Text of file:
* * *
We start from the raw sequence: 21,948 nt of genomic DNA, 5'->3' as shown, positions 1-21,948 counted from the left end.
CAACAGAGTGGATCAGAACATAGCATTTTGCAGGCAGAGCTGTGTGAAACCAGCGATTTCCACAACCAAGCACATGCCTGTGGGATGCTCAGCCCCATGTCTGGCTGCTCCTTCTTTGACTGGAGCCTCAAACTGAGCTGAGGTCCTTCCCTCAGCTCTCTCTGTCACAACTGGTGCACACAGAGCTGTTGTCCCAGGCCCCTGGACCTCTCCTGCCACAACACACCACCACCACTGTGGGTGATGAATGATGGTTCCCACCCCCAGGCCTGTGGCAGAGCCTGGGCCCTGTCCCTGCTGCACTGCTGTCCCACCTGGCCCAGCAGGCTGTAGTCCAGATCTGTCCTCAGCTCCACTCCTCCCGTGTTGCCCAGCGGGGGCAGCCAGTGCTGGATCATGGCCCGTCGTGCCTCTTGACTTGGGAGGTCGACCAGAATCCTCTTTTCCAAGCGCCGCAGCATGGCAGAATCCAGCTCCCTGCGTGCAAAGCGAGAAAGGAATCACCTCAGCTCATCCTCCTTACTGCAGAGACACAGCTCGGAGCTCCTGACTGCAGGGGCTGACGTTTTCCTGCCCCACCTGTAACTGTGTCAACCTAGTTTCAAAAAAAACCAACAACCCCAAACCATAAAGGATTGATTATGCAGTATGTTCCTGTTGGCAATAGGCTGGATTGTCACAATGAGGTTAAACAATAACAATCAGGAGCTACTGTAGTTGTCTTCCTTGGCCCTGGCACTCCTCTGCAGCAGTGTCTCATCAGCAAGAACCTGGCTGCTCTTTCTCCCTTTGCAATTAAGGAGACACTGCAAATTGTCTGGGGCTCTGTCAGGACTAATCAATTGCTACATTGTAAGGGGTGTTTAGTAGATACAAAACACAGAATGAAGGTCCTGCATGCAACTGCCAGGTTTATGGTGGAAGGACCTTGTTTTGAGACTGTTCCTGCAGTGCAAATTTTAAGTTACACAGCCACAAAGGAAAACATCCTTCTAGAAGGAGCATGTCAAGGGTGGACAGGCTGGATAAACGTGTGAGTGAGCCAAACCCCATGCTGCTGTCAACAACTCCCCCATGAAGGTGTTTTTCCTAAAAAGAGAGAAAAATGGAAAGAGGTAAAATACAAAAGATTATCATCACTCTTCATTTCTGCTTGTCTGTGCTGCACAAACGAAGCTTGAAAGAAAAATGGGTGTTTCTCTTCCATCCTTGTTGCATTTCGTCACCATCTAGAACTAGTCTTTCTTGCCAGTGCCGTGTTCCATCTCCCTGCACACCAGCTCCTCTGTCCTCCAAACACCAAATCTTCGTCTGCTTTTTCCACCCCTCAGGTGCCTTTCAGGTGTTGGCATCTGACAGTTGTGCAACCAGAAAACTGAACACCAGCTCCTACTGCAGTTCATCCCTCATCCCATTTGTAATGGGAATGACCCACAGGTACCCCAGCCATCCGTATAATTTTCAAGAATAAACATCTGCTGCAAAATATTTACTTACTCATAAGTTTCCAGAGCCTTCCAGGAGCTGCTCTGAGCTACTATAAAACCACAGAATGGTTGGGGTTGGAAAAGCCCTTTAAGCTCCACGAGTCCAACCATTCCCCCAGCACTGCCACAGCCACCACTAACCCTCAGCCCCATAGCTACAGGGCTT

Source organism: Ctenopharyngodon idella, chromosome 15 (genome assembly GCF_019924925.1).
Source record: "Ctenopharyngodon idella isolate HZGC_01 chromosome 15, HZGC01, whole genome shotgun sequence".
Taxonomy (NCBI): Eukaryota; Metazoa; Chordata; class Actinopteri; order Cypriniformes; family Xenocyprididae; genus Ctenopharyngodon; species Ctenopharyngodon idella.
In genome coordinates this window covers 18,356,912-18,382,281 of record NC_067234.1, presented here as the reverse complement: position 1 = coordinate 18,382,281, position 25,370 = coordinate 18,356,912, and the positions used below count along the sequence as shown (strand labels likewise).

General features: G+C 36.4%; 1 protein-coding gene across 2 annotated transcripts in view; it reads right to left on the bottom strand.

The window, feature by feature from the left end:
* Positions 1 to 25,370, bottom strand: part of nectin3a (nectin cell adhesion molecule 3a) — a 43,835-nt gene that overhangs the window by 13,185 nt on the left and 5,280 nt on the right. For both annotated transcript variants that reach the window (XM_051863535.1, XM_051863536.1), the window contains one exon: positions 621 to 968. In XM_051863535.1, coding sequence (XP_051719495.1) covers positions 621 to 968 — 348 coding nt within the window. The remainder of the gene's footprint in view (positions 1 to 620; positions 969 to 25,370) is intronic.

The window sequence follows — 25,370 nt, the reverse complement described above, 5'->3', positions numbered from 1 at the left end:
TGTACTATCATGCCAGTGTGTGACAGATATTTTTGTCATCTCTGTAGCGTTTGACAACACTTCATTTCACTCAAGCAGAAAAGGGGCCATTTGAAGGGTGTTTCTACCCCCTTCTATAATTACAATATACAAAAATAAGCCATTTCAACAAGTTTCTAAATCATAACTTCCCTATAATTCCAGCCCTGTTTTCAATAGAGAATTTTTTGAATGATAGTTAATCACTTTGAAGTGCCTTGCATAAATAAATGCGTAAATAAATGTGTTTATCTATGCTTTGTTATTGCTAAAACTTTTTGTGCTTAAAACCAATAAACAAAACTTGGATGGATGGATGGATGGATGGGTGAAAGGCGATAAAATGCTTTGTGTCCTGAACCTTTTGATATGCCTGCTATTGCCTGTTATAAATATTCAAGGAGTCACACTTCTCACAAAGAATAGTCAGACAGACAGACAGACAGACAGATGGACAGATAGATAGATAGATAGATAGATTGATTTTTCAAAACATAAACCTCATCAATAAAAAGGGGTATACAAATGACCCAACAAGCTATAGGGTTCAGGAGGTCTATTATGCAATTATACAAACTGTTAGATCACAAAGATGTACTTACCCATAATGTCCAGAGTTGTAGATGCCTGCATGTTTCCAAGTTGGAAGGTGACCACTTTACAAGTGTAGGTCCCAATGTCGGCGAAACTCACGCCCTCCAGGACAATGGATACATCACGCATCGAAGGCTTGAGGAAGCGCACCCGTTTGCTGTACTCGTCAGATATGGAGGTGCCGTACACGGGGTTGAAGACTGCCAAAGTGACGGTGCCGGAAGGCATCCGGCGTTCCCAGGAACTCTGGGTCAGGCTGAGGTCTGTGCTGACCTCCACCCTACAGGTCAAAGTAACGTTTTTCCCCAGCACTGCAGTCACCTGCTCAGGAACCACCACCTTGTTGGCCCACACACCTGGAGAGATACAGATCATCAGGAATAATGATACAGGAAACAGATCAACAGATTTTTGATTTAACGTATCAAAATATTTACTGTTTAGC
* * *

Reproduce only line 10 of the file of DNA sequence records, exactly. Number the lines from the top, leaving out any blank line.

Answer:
The window sequence follows — 25,370 nt, the reverse complement described above, 5'->3', positions numbered from 1 at the left end: